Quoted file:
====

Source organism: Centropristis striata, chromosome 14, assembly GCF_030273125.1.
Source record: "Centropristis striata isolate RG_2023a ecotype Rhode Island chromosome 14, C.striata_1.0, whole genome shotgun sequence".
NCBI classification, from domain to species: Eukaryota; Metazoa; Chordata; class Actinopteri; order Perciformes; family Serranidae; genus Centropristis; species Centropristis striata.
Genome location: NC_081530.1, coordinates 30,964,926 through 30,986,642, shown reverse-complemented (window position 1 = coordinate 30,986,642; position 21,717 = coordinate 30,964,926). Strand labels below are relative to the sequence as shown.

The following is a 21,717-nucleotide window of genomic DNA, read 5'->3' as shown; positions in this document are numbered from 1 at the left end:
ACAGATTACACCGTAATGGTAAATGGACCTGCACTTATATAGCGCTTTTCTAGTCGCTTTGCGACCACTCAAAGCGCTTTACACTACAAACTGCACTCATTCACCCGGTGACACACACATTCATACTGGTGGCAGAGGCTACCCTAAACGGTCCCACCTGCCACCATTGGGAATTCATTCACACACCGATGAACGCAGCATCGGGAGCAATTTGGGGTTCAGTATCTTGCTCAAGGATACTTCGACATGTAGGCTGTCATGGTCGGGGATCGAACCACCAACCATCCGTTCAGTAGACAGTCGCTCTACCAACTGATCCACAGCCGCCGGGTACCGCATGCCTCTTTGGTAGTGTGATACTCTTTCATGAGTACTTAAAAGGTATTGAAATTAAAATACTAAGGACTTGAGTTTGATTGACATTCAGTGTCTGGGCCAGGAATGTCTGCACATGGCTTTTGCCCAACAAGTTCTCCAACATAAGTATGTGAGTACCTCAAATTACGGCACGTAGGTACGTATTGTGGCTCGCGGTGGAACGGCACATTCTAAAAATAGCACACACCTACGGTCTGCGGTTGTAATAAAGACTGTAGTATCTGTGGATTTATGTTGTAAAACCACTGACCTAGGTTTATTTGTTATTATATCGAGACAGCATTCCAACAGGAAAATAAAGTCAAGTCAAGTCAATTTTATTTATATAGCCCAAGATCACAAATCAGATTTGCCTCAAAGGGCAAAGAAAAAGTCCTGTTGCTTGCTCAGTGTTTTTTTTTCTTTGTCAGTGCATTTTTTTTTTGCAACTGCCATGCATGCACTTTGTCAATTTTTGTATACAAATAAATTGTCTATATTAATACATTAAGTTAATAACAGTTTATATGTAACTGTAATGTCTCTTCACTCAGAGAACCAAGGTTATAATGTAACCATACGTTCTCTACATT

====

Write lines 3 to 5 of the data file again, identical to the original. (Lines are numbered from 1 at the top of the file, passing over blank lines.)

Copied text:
NCBI classification, from domain to species: Eukaryota; Metazoa; Chordata; class Actinopteri; order Perciformes; family Serranidae; genus Centropristis; species Centropristis striata.
Genome location: NC_081530.1, coordinates 30,964,926 through 30,986,642, shown reverse-complemented (window position 1 = coordinate 30,986,642; position 21,717 = coordinate 30,964,926). Strand labels below are relative to the sequence as shown.

The following is a 21,717-nucleotide window of genomic DNA, read 5'->3' as shown; positions in this document are numbered from 1 at the left end: